Bachmann’s must read list

One of Michele Bachmann’s favorite books is a 1997 biography of Robert E. Lee by J. Steven Wilkins.

Wilkins is the leading proponent of the theory that the South was an orthodox  Christian nation unjustly attacked by the godless North. This revisionist take  on the Civil War, known as the “theological war” thesis, had little resonance  outside a small group of Southern historians until the mid-twentieth century,  when Rushdoony and others began to popularize it in evangelical circles.

I did not know this. Really. “The godless North”? That’s a bit of a flub, for a start – the North was hardly godless. And as for the South as a Christian nation, aren’t we always being told – we atheists – that we stupidly overlook the wonderful wonderfulness of religion for instance its vital role in the abolition of slavery? Yes, we are. So if the South was “a Christian nation” what becomes of that claim?

More Wilkins:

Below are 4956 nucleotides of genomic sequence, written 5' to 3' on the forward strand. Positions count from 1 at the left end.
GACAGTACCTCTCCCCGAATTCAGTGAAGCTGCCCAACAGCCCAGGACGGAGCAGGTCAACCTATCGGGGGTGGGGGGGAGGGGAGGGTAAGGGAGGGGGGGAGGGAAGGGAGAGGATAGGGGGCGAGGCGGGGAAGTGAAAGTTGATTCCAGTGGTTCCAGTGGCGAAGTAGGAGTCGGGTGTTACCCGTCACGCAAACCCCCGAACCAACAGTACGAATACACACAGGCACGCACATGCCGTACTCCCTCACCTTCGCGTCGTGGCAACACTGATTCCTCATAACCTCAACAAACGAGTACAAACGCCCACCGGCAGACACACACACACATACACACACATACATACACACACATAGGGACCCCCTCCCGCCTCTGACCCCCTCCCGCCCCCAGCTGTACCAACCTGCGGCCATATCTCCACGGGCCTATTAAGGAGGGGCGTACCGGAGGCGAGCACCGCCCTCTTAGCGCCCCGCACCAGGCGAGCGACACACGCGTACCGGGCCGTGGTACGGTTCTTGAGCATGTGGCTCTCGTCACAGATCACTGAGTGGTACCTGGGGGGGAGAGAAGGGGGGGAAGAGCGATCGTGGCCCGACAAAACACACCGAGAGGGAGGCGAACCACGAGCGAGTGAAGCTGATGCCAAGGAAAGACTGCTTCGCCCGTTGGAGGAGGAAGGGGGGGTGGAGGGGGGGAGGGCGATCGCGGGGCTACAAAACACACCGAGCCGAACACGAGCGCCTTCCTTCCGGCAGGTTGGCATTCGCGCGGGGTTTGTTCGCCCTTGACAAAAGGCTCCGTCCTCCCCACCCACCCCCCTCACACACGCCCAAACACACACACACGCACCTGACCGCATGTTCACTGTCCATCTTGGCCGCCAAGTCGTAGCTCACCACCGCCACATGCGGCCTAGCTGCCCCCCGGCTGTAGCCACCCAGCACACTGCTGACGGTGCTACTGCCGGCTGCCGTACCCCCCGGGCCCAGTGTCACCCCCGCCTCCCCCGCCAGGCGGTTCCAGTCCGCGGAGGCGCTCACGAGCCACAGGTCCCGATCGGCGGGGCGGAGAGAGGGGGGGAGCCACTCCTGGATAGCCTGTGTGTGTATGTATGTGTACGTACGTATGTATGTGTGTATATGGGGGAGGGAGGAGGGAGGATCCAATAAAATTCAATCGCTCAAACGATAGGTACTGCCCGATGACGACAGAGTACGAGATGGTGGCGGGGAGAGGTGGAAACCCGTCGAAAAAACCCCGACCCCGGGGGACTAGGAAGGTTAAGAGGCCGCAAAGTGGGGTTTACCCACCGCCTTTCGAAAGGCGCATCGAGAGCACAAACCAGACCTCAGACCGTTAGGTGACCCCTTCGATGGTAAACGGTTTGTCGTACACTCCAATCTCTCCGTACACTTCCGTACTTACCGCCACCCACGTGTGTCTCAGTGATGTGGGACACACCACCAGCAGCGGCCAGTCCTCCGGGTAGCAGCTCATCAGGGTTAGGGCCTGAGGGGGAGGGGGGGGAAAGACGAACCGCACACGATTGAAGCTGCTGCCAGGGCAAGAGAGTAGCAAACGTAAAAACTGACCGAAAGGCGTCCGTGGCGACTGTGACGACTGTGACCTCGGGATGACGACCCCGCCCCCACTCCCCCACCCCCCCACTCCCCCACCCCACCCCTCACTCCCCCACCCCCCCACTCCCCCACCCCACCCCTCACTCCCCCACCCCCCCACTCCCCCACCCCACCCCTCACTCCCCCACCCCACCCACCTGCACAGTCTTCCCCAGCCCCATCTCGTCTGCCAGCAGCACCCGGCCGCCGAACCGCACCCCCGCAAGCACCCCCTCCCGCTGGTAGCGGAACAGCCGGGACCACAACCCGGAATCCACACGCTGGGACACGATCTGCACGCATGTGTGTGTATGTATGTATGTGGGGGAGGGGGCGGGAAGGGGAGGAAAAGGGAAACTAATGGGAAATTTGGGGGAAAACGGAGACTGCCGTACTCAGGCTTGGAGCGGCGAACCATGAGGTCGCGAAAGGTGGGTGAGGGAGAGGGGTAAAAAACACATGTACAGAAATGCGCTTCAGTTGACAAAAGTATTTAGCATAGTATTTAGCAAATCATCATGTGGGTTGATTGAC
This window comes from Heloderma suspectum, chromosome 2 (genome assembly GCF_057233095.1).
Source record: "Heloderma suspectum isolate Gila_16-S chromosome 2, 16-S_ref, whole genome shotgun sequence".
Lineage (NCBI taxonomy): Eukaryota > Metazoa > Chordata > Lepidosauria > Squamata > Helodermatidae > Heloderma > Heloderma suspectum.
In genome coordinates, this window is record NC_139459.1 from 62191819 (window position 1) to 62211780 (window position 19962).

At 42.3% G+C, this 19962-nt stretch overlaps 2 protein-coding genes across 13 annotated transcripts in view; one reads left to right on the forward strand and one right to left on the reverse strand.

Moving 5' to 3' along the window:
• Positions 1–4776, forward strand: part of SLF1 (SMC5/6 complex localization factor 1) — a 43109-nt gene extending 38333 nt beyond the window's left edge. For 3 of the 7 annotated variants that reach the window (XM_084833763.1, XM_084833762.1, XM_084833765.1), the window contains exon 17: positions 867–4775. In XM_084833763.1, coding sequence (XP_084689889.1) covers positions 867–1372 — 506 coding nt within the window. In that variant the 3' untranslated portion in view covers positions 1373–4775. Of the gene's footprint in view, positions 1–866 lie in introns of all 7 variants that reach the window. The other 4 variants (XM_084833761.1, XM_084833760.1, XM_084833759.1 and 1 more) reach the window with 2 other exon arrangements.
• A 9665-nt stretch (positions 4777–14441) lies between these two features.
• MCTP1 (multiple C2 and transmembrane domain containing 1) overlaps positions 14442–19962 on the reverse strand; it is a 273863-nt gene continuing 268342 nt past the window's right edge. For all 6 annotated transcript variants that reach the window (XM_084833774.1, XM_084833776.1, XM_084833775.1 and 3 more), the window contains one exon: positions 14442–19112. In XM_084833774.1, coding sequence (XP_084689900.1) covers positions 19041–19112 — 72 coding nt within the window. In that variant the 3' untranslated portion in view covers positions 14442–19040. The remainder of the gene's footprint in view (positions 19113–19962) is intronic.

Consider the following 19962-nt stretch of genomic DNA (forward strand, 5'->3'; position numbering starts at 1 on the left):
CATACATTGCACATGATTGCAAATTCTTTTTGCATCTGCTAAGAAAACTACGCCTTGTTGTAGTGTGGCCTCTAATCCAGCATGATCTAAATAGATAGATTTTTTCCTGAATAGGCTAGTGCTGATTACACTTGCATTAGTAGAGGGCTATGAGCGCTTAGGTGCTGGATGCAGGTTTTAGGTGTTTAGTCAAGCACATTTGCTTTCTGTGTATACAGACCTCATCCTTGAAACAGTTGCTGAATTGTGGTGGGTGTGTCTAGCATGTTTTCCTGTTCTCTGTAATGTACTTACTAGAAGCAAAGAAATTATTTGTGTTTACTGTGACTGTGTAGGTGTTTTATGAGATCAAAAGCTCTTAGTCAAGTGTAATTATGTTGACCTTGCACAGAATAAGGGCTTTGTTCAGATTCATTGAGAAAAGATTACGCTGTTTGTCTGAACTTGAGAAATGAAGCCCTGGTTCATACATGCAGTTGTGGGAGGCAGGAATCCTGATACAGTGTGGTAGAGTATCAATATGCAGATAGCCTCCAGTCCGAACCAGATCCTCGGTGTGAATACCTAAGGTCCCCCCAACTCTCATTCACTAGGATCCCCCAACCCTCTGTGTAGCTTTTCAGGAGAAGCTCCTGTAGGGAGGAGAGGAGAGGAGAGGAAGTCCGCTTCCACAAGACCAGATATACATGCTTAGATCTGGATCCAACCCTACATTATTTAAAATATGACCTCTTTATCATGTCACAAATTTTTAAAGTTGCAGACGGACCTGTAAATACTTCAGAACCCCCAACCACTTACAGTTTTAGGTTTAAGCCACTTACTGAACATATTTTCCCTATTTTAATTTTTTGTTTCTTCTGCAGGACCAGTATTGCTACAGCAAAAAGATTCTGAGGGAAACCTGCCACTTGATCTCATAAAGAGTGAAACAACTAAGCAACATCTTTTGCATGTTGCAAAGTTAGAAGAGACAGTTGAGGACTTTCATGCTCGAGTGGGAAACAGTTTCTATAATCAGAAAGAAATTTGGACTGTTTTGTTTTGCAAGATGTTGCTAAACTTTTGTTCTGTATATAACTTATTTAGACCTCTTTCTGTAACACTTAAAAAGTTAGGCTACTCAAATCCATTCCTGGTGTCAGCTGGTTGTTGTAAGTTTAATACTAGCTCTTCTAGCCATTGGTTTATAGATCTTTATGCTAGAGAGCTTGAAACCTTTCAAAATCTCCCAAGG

Slavery, as it operated in the pervasively Christian society  which was the old South, was not an adversarial relationship founded upon racial  animosity. In fact, it bred on the whole, not contempt, but, over time, mutual  respect. This produced a mutual esteem of the sort that always results when men  give themselves to a common cause. The credit for this startling reality must go  to the Christian faith. . . . The unity and companionship that existed between  the races in the South prior to the war was the fruit of a common faith.

Slavery was a matter of “men  giv[ing] themselves to a common cause”? (Where did the women go?) What would that have been then? The enrichment of white men who owned fertile land for growing cotton? The preservation of white people from hard labor in a hot humid malarial climate? Funny idea of a common cause.

For several years, the book, which Bachmann’s campaign declined to discuss with  me, was listed on her Web site, under the heading “Michele’s Must Read List.”

I keep hearing people say “I hope she’s nominated.” Don’t do that. Don’t ever do that. Don’t think she couldn’t win.

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